Have you stopped to consider where you are in your story?
To understand where you are in your story as an artist, it's critical to know what a story is and the key elements for what makes a great story.
A story is a character who wants something and overcomes tremendous obstacles to get it.
As a writer and lover of the craft, not only do I love writing...one of my favorite things to do is to read books on writing.
Reading great books and books on writing is the best way I know how to throw more tools in my tool chest. I am a student of story.
To understand story, start with the Book of Genesis, then move on to Aristotle, Joseph Campbell, Robert McKee, Christopher Vogler, Blake Snyder and Stephen Pressfield.
All of them describe the mythic nature of story as one man, one woman who wants something and overcomes tremendous conflict, problems, challenges—yes, obstacles — to get it.
Let's break this down to find out where you are in your story...
First, you are a key character in God's Story. This begs the question, "Who are you?"
Who are you as a person? A child of God? An artist?
Second, you are a character who wants something. What do you want?
"What do I want?" just may be one of the most important spiritual questions you ever ask yourself. What you want will determine your choices, focus, energy and efforts.
Third, for whatever you want, you will have to overcome great obstacles to get it.
Sorry, no free lunches here. If there's no struggle, conflict or if everything is easey-peasey, you have to ask yourself, "Am I setting my sights too low?"
For me, the past fourth months of my life has been the most physically, spiritually and emotionally challenging periods of my life. EVER.
On April 9, I blew out my appendix, leading to a 12 day hospital stay. It wasn't just a "ruptured appendix." My doctor called it a "severely ruptured appendix...the Top 5 Worst I've seen in over 8,000 appendectomies I've performed."
12 days in the pain cave.
To put it politely, I got my ass kicked.
I'll spare you the details about the gangrene and toxicity. All said, it's been a long, slow recovery filled with setbacks (read obstacles). I was in the middle of writing my novel. Shelved the book for two whole months because I could hardly sit up straight.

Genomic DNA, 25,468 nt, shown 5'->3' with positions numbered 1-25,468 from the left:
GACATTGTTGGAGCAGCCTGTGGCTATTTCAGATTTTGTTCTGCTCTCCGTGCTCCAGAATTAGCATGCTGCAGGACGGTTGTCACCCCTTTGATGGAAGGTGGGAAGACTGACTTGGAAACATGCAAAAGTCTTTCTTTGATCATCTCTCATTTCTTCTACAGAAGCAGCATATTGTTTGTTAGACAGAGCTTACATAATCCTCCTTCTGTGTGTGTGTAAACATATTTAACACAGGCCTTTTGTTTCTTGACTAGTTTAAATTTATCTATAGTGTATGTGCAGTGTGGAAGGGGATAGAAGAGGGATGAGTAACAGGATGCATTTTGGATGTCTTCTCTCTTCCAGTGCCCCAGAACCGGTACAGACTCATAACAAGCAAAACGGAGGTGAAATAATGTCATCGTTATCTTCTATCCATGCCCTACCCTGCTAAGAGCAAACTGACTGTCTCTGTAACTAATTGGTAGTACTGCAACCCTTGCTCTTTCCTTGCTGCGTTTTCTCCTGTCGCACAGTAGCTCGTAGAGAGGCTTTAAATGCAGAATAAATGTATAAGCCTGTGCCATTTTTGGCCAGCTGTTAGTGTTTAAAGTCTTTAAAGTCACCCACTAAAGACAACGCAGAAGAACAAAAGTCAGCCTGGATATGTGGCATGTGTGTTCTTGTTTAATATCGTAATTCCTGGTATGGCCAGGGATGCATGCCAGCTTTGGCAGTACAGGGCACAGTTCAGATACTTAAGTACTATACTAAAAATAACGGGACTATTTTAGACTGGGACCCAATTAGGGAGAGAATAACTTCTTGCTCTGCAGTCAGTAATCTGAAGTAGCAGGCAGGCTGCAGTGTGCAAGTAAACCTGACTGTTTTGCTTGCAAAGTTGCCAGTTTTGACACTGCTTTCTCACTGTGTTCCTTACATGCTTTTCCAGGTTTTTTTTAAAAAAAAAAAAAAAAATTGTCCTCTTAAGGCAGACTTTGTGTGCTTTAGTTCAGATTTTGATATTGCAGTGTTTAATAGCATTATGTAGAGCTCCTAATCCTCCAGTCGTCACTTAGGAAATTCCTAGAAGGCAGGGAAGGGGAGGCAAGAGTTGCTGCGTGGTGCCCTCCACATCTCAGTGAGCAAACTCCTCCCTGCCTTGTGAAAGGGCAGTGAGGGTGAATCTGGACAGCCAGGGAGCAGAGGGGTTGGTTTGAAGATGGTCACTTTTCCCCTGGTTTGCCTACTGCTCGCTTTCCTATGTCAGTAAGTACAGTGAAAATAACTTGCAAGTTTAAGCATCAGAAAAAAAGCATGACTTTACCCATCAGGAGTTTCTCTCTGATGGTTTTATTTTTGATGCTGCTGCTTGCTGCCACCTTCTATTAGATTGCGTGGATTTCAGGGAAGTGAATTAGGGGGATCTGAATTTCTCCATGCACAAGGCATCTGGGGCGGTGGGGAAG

Now, I know comparisons aren't useful nor helpful, but what are your obstacles? In your art making, what conflicts and obstacles are you facing? How are you overcoming tremendous obstacles to get what you want?
Last, what are you doing to get after what you want? How are you getting after IT?
Spend time with this question. It will reveal where you spend your energy and effort.
You may not have the luxury of being a full-time artist. You may be a single mom or dad trying to make ends meet for your family. You may only have ten minutes in your day to craft a few lines of a song, a poem, or a story. You may be facing physical challenges and have to lay down your work for a season like I had to.
In the simplest terms, getting after it means doing the work. Doing your art is the only thing that leads to completed work. There is great power in completed work, regardless of the outcome. You will know you completed what you set out to do.
Remember, a story is a character who wants something and overcomes tremendous obstacles to get it.
Helping artists get after what they really want is why we created the Cultivated Artist Experience. As artists ourselves, we know the tremendous obstacles you face. We know all about the setbacks, inner and outer conflicts, creative and financial obstacles.
As an artist, the Cultivated Artist Experience is designed to help you...
You'll do this in community with other artists through three CAE retreats. At the end of it all next May, we'll celebrate with a big party called the Cultivated Artist Showcase.
Don't take my word for it. Listen to what the artists say about the Cultivated Artist Experience. Listen to their stories.
In listening to other people's stories, I find myself circling back to my own.
People are watching your story and mine. Let's get after it!
I'd love your thoughts and comments!
How do you see your story in God's story? What do you want? What obstacles (large or small) are you overcoming this week? What are you getting after in your art?